Mhairi McFarlane, Just Last Night
Don’t let the bright colors and cartoonish art fool you: this is primarily a book about grief. Thirty-something Eve and her three best friends have been inseparable since college; they know, love, and understand each other in a way that no one else can. At the beginning of the novel, one of them dies, and Eve spends most of the book trying to cope with her grief and process the aftermath. She also uncovers a devastating secret that profoundly affects her life, as well as the dynamic of the friend group. There is, in fact, a love story that I quite enjoyed, but it doesn’t really get going until the last third of the book or so, and it seems a bit incongruous with what came before. Nevertheless, I devoured the book in one sitting and stayed up far too late to finish it! So I did like the book overall, although I think I still prefer If I Never Met You.
Robin McKinley, ed., Imaginary Lands
I picked up this short story collection based solely on Robin McKinley’s name, but unfortunately, as with most short story collections, I found it a mixed bag. Below are my thoughts on the individual stories, but my overall opinion is that even if you’re a fantasy lover, you can skip this one.
James P. Blaylock, “Paper Dragons” – This story won the 1986 World Fantasy Award for short fiction, and I have no idea why. Nothing happens! And we’re introduced to a lot of characters and bits of history and mythology that are never fully explained or given context. A frustrating read, for me.
Patricia A. McKillip, “The Old Woman and the Storm” – This one is set at the dawn of time, and it has a very elevated, myth-like style that got on my nerves. I did like the resolution to the story, but overall it just wasn’t my jam.
Robert Westall, “The Big Rock Candy Mountain” – In the early 20th century, a family of American tourists is forced to stay overnight in an English salt-mining town that is slowly sinking into the earth. Probably my favorite story in the bunch, perhaps because of its lively, comedic tone.
Peter Dickinson, “Flight” – A “history” of a fictional empire that repeatedly tries and fails to conquer a stubborn territory whose residents use hang glider-esque devices to fly. The narrative device was my favorite part of this one; it allowed for some fun satire about real-life history and government policy.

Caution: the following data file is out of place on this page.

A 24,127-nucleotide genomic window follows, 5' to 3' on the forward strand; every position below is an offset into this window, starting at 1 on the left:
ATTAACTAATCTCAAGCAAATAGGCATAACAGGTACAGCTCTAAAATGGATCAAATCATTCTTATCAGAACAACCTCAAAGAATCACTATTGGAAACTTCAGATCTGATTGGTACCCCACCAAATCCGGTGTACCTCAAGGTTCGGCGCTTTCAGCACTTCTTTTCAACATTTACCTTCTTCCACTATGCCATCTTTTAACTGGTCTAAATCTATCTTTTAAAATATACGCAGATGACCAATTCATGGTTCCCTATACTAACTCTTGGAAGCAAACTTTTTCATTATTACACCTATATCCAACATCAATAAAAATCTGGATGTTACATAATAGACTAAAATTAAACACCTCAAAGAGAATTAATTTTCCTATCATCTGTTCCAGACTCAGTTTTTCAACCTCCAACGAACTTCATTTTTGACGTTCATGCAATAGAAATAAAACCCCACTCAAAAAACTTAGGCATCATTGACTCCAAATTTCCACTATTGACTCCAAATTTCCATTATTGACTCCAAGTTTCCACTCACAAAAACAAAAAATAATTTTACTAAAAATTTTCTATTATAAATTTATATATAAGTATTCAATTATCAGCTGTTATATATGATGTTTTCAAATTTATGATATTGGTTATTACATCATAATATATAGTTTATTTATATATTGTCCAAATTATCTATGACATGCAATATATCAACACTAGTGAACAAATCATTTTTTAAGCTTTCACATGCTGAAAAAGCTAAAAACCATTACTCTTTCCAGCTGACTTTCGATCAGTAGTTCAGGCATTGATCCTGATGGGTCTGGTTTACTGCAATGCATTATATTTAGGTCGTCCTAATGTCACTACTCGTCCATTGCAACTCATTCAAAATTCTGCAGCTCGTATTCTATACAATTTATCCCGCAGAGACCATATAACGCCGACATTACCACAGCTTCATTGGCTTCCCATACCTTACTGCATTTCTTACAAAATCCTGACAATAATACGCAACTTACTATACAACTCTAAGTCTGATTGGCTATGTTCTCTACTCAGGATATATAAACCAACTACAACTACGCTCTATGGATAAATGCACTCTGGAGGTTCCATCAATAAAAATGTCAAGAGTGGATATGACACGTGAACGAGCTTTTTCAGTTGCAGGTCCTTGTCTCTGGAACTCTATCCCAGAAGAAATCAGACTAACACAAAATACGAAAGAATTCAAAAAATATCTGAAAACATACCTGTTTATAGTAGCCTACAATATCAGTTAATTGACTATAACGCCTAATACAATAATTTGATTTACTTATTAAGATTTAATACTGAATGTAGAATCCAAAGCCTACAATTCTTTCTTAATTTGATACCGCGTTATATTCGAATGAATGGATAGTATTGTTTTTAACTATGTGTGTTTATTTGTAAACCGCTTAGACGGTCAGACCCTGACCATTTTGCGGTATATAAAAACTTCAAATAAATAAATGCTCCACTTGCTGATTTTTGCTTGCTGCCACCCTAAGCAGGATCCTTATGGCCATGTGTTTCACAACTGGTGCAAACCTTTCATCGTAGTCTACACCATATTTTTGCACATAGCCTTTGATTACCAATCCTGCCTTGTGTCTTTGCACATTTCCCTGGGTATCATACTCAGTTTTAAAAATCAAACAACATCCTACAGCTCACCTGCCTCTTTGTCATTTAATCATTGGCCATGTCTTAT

Jane Yolen, “Evian Steel” – Sort of a prequel to Arthurian legends. Well-written, but I think I’d have gotten more out of it if I knew more about Arthuriana.
P.C. Hodgell, “Stranger Blood” – Probably the most traditional “high fantasy” story in the collection, set on the borderland of a Great Evil that is going to kill everyone unless our heroes can stop it. I liked this story, but it felt unfinished; if it were expanded into a novel, I’d be curious to read it.
Michael de Larrabeiti, “The Curse of Igamor” – A short fable-like tale with a killer horse and rich bad guys who get their comeuppance. I liked this one.
Joan D. Vinge, “Tam Lin” – A Tam Lin retelling, as the title indicates, and one with a somewhat unsettling ending. I prefer The Perilous Gard by Elizabeth Marie Pope or Fire and Hemlock by Diana Wynne Jones.
Robin McKinley, “The Stone Fey” – This story has a lot of the things I love about McKinley’s writing — a sympathetic heroine, lovable secondary characters, great animals — but I wanted to know a lot more about the titular stone fey. He’s a catalyst for the story’s action rather than a character in his own right, and I wanted to know what his deal was. I feel like this story is only for McKinley completists like me…and even then, maybe not.
Kate Noble, The Dress of the Season
Harris Dane, Viscount Osterley, is known to Society as “Austere Osterley” for his serious, some might say rigid, demeanor. But that doesn’t stop him from pursuing a lovely widow as his mistress. He purchases a scandalous gown for her, and at the same shop he also buys a pair of gloves for his ward, Felicity Grove. When the packages are sent to the wrong women and Felicity mistakenly receives the dress, scandal erupts, leading to a chain of events neither Harris nor Felicity could have anticipated. I read this cute Regency romance novella in an afternoon. It’s not particularly authentic in terms of writing style, and the short length prevented me from getting very emotionally invested in the characters. But I found it a fun read and would definitely try more by this author.